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Mr. Beef of Chicago - Venice boardwalk

While strolling the Venice boardwalk late last month, I spotted a Mr. Beef stand. Being from Chicago, I inquired to the attendant if this was the same Mr. Beef from back home. It is! For the uninitiated, Mr. Beef in Chicago has consistently been ranked at the top of many "Best Italian Beef" lists. Well, I ordered one up and while being very good, it seemed to be lacking some of the flavor that I remember. The guy told me that they ship the beef in from Chicago and they hadn't officially had their grand opening yet. Regardless, I will go back and try again. Hopefully they will get the kinks worked out. It would be great to have a top-notch food shack on the boardwalk. I already make monthly treks to OC for Portillo's Italian Beef. With traffic and parking hassles in Venice, it may just take as much time to schlep down behind the Orange Curtain.

The Mr. Beef Italian Beef sandwich runs $6.99 and I think it was about 6". Whereas Portillo's Big Beef is $6.59 and maybe twice the size.

Any other Chicago ex-pats sampled Mr. Beef in Venice? How did you find the taste, compared with the original location?

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  1. I can't wait to try it. Here is a link to their LA web site.
    http://mrbeefla.com/

    1. I have my fingers crossed so hard!!...but you are correct, it may be too much hassle to get to!! I will try this coming week!

      1. If they're going to ship the beef in, they should get it from Al's -- Chicago's finest Italian beef. ;-)

        Mr. Beef (on Orleans) is loved by many, but it was never my favorite. I will try the place in Venice, however -- thanks for the review, Johnny.

        1. I am about to cry! Now as for getting Big Al's on the boardwalk and some genuine chicago italian ice...

          1 Reply
          1. re: echoparkdirt

            big Al's is the chicago italian beef place, not palmdale

          2. Okay, I had my first experience with Portillo's last week. I ordered the Italian beef/ sausage combo. The sausage had the requisite fennel taste and the whole sandwich was great. What am I missing here? The beef seemed ordinary. What is Italian beef? What should I have noticed about it? How does it differ in taste from regular beef? Please clue me in.

            5 Replies
            1. re: mucho gordo

              Gordo, keep in mind that the beef is roasted with Italian spices, then sliced very thin (but not shaved) across the grain for tenderness, and finally reheated lightly -- otherwise the proteins will toughen -- in a mildly spicy jus made from the drippings, creating the thin "gravy." The bread has to be substantial enough not to disintegrate when the sandwich is dipped into the gravy, but it shouldn't be tough or crusty. According to a recent survey of Nobel Laureates, Gonnella Bakery makes the perfect bread for Italian beef.

              Many customers ask for hot or sweet peppers (sometimes both), which are added on top just before the sandwich is dipped. Like Portillo's, most beef places also wrap the sandwich tightly in paper, so everything melds together in the few minutes it takes to get to your table, counter, or car hood, unwrap, and eat. With all the spice and juice, the tender, thin slices make a sandwich that's easy to distinguish from an ordinary roast beef.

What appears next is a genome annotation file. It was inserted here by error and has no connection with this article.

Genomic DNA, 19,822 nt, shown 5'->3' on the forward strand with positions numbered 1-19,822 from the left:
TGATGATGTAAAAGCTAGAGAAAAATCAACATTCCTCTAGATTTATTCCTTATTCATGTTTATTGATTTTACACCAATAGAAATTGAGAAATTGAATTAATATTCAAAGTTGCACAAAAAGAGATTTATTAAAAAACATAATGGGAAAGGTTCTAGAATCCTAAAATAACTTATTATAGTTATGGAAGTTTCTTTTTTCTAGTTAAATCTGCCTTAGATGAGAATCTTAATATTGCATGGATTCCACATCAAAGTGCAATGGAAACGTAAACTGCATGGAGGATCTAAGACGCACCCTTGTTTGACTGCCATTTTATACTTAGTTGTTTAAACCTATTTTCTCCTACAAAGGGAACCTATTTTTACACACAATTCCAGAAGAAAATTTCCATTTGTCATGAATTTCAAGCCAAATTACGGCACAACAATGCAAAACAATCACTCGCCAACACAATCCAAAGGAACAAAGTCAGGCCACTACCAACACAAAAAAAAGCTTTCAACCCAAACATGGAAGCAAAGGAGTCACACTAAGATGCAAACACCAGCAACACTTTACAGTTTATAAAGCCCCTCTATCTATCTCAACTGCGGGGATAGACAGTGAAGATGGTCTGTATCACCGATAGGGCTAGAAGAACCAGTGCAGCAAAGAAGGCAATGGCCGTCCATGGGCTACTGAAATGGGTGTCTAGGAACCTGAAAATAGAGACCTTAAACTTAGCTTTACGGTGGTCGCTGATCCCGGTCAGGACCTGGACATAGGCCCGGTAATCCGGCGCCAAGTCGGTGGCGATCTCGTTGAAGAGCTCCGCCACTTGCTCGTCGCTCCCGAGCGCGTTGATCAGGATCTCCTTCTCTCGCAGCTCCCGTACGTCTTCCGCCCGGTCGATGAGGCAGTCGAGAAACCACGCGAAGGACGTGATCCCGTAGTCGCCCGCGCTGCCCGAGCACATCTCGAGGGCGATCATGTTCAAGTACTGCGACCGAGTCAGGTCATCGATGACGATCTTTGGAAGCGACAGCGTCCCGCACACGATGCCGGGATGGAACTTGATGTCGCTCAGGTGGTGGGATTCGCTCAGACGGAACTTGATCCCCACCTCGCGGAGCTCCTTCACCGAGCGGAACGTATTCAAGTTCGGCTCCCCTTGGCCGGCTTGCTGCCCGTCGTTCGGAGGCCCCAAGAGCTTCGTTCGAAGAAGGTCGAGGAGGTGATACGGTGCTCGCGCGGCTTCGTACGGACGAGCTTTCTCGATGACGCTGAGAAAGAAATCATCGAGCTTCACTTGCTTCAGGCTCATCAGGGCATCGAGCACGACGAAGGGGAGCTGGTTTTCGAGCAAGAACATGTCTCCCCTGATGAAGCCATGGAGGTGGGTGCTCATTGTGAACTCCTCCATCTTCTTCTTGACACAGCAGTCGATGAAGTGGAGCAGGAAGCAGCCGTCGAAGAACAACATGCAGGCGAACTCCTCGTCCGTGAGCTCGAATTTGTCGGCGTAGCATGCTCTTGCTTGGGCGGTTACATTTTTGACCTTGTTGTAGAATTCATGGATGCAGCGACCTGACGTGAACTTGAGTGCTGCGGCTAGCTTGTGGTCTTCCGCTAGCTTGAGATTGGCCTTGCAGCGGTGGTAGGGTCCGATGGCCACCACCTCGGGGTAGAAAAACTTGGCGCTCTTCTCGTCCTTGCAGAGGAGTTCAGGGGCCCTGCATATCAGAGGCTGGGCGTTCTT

Ever since I was a student at the University of Chicago, I've been a fan of Al's on Taylor St. and Johnnie's in suburban Elmwood Park and have had my complaints about Portillo's. But I've always thought they make the best Italian beef outside the Chicago area and would never call the taste ordinary, so I'm puzzled by your reaction. BTW, did you have your sandwich dipped (or dry)? How about peppers -- what kind?

              You might want to compare Portillo's with the best by getting Al's to ship you a package. ( http://alscatering.com/ ) It won't be as good as standing at a counter in the old Italian neighborhood on Taylor -- with a fabulous cantaloupe or watermelon lemonade from the tiny stand across the street -- and they certainly can't FedEx their grungy, greasy fries -- the best in America in my humble opinion -- but it's still a great experience and a character builder!

              1. re: hnsbmg

                Johnnie's brings me back to my childhood with my dad sitting in our station wagon and getting giardiniera all over my clothes. Portillo's makes a mean beef outside of Chicago, and a proper Chicago dog. I will check Mr. Beef out, and see how it compares....

                1. re: Schweinhaxen

                  Maybe stopping by Petersen's Ice Cream in Oak Park for a great turtle sundae, afterward? Well, it's a bit further from Mr. Beef in Venice to the new Handel's Ice Cream in Redondo Beach, but I intend to make the trip for a turtle sundae as soon as I can get over to Mr. Beef LA. (I sure wish MBLA had found a location with less-insane parking.)

                2. re: hnsbmg

                  It wasn't dipped; they didn't ask and I don't know about such things. I made the mistake of getting the hot peppers which weren't all that hot. They use a jardiniere that is too vinegary and overpowers the beef taste. Apparently the Italian beef has a delicate flavor that was overshadowed also by the fennel in the sausage (Excellent sausage, I might add). Next time I would order a beef sandwich and a sausage sandwich; not a combo. That way I can enjoy both tastes. I'm somewhat of a purist and not into toppings that detract from the basic ingredient.

                  1. re: mucho gordo

                    They asked me if I wanted it dipped. But they called it "juicy". "Do you want it juicy?"